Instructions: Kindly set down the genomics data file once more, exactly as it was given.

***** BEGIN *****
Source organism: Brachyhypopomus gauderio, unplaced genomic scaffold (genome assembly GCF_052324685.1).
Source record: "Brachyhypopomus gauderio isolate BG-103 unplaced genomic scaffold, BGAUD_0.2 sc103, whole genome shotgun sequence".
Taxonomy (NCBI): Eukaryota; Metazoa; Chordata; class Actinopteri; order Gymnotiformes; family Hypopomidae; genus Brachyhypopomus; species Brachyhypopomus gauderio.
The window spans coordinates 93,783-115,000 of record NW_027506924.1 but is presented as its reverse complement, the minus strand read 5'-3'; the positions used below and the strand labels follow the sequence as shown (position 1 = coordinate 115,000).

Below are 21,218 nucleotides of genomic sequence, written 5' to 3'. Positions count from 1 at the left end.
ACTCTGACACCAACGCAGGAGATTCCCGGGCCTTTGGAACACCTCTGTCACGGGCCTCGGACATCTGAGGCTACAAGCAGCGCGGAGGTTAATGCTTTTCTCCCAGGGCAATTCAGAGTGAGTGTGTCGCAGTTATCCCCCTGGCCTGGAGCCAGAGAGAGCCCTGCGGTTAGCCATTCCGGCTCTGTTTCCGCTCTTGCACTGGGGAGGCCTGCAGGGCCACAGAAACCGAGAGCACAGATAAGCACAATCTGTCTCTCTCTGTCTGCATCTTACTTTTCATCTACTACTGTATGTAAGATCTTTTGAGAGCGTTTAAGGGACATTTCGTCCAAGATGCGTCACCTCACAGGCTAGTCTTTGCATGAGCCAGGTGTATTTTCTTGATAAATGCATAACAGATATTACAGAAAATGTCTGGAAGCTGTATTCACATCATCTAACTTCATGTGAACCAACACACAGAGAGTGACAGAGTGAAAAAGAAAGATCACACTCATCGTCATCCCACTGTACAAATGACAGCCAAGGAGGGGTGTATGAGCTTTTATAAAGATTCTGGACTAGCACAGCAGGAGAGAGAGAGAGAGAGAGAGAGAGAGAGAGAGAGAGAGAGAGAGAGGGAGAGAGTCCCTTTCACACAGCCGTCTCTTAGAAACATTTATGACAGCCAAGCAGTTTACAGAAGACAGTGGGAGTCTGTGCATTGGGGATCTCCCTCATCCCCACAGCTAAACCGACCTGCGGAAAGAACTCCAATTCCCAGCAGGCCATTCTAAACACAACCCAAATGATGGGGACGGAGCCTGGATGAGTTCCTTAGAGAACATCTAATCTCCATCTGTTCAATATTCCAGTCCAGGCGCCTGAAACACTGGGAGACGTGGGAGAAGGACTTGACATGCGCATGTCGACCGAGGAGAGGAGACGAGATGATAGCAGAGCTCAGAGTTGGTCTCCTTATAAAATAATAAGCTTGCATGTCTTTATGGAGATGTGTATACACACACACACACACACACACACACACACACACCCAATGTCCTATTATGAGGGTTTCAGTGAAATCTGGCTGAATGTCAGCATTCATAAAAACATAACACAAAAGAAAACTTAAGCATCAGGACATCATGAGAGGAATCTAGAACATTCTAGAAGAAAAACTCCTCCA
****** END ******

Source organism: Brachyhypopomus gauderio, unplaced genomic scaffold (genome assembly GCF_052324685.1).
Source record: "Brachyhypopomus gauderio isolate BG-103 unplaced genomic scaffold, BGAUD_0.2 sc103, whole genome shotgun sequence".
Taxonomy (NCBI): Eukaryota; Metazoa; Chordata; class Actinopteri; order Gymnotiformes; family Hypopomidae; genus Brachyhypopomus; species Brachyhypopomus gauderio.
The window spans coordinates 93,783-115,000 of record NW_027506924.1 but is presented as its reverse complement, the minus strand read 5'-3'; the positions used below and the strand labels follow the sequence as shown (position 1 = coordinate 115,000).

Below are 21,218 nucleotides of genomic sequence, written 5' to 3'. Positions count from 1 at the left end.
ACTCTGACACCAACGCAGGAGATTCCCGGGCCTTTGGAACACCTCTGTCACGGGCCTCGGACATCTGAGGCTACAAGCAGCGCGGAGGTTAATGCTTTTCTCCCAGGGCAATTCAGAGTGAGTGTGTCGCAGTTATCCCCCTGGCCTGGAGCCAGAGAGAGCCCTGCGGTTAGCCATTCCGGCTCTGTTTCCGCTCTTGCACTGGGGAGGCCTGCAGGGCCACAGAAACCGAGAGCACAGATAAGCACAATCTGTCTCTCTCTGTCTGCATCTTACTTTTCATCTACTACTGTATGTAAGATCTTTTGAGAGCGTTTAAGGGACATTTCGTCCAAGATGCGTCACCTCACAGGCTAGTCTTTGCATGAGCCAGGTGTATTTTCTTGATAAATGCATAACAGATATTACAGAAAATGTCTGGAAGCTGTATTCACATCATCTAACTTCATGTGAACCAACACACAGAGAGTGACAGAGTGAAAAAGAAAGATCACACTCATCGTCATCCCACTGTACAAATGACAGCCAAGGAGGGGTGTATGAGCTTTTATAAAGATTCTGGACTAGCACAGCAGGAGAGAGAGAGAGAGAGAGAGAGAGAGAGAGAGAGAGAGAGAGAGAGGGAGAGAGTCCCTTTCACACAGCCGTCTCTTAGAAACATTTATGACAGCCAAGCAGTTTACAGAAGACAGTGGGAGTCTGTGCATTGGGGATCTCCCTCATCCCCACAGCTAAACCGACCTGCGGAAAGAACTCCAATTCCCAGCAGGCCATTCTAAACACAACCCAAATGATGGGGACGGAGCCTGGATGAGTTCCTTAGAGAACATCTAATCTCCATCTGTTCAATATTCCAGTCCAGGCGCCTGAAACACTGGGAGACGTGGGAGAAGGACTTGACATGCGCATGTCGACCGAGGAGAGGAGACGAGATGATAGCAGAGCTCAGAGTTGGTCTCCTTATAAAATAATAAGCTTGCATGTCTTTATGGAGATGTGTATACACACACACACACACACACACACACACACACACCCAATGTCCTATTATGAGGGTTTCAGTGAAATCTGGCTGAATGTCAGCATTCATAAAAACATAACACAAAAGAAAACTTAAGCATCAGGACATCATGAGAGGAATCTAGAACATTCTAGAAGAAAAACTCCTCCA